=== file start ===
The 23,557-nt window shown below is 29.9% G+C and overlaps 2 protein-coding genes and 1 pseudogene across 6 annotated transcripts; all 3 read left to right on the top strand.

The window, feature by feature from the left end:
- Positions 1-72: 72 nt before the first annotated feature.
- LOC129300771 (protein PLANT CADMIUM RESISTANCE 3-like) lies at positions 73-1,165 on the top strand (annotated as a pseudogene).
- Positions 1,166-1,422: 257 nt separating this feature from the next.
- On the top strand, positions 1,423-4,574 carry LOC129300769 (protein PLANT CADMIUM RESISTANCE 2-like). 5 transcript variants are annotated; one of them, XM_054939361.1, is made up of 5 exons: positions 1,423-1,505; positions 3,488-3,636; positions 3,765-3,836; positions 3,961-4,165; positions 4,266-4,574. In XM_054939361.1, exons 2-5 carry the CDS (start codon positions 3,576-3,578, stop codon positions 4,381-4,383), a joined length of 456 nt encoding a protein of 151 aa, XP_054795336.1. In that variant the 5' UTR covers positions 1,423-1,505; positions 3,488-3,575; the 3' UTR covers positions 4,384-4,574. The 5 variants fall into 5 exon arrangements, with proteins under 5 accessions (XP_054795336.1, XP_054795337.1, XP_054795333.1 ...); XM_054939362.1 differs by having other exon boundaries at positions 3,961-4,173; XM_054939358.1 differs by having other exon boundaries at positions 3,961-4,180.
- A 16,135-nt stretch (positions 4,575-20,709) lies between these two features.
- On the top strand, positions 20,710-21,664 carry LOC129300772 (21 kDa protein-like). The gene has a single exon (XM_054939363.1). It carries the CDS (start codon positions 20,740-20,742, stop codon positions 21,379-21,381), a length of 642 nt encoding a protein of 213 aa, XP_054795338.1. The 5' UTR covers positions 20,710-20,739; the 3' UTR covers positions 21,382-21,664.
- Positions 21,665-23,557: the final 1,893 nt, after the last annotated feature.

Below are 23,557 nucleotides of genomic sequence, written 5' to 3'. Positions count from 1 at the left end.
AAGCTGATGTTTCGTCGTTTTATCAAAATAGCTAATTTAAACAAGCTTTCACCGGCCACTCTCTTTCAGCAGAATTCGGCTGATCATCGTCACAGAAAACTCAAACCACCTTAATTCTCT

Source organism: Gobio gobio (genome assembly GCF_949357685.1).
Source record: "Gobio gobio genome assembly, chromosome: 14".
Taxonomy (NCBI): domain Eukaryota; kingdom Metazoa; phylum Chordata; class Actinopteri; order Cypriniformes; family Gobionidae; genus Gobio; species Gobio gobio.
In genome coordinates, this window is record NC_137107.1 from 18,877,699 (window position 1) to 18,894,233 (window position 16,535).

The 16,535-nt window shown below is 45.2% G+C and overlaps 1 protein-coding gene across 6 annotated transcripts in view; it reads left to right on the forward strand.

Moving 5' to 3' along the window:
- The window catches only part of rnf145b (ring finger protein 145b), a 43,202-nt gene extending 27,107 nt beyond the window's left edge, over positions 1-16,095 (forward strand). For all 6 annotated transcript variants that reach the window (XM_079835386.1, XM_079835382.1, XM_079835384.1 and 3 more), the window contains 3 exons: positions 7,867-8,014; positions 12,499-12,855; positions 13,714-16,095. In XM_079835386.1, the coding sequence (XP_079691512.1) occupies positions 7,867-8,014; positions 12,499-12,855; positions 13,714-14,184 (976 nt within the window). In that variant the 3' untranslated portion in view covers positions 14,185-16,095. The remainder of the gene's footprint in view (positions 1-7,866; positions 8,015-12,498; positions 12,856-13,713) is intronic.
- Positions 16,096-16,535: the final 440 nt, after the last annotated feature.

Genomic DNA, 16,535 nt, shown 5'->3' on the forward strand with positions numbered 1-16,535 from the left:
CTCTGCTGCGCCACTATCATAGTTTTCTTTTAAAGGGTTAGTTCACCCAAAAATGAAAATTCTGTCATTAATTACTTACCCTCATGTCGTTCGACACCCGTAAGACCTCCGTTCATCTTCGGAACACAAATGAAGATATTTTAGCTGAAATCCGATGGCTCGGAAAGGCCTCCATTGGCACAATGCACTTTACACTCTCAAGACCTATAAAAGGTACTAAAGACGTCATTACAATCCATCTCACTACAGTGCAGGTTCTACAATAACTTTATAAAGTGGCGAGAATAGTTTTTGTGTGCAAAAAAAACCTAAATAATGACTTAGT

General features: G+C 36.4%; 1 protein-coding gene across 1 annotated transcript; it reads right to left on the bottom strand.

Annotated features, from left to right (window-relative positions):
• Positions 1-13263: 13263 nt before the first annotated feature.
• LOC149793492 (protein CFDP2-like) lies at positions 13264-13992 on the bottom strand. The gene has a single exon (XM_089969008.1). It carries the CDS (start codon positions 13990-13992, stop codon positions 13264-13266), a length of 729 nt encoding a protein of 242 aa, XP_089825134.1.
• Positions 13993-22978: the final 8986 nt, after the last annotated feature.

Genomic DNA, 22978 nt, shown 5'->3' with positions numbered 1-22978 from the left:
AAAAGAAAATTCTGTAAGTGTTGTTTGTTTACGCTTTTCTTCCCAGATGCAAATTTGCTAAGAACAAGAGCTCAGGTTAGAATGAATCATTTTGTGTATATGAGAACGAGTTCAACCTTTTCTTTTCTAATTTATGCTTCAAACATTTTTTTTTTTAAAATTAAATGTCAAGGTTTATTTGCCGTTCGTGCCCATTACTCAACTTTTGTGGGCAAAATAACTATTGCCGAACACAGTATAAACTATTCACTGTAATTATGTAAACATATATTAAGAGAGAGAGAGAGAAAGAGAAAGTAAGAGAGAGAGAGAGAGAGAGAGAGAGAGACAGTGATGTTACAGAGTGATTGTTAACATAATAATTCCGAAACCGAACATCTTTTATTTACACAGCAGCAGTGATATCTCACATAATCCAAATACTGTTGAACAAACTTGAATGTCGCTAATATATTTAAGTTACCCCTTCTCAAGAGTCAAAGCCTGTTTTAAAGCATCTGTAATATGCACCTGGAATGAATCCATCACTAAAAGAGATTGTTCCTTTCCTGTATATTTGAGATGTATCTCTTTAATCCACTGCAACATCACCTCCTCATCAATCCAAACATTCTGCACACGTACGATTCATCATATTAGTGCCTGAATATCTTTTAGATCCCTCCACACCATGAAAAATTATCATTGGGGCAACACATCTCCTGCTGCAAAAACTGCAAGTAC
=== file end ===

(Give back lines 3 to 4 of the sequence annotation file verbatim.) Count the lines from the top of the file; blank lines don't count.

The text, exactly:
- Positions 1-72: 72 nt before the first annotated feature.
- LOC129300771 (protein PLANT CADMIUM RESISTANCE 3-like) lies at positions 73-1,165 on the top strand (annotated as a pseudogene).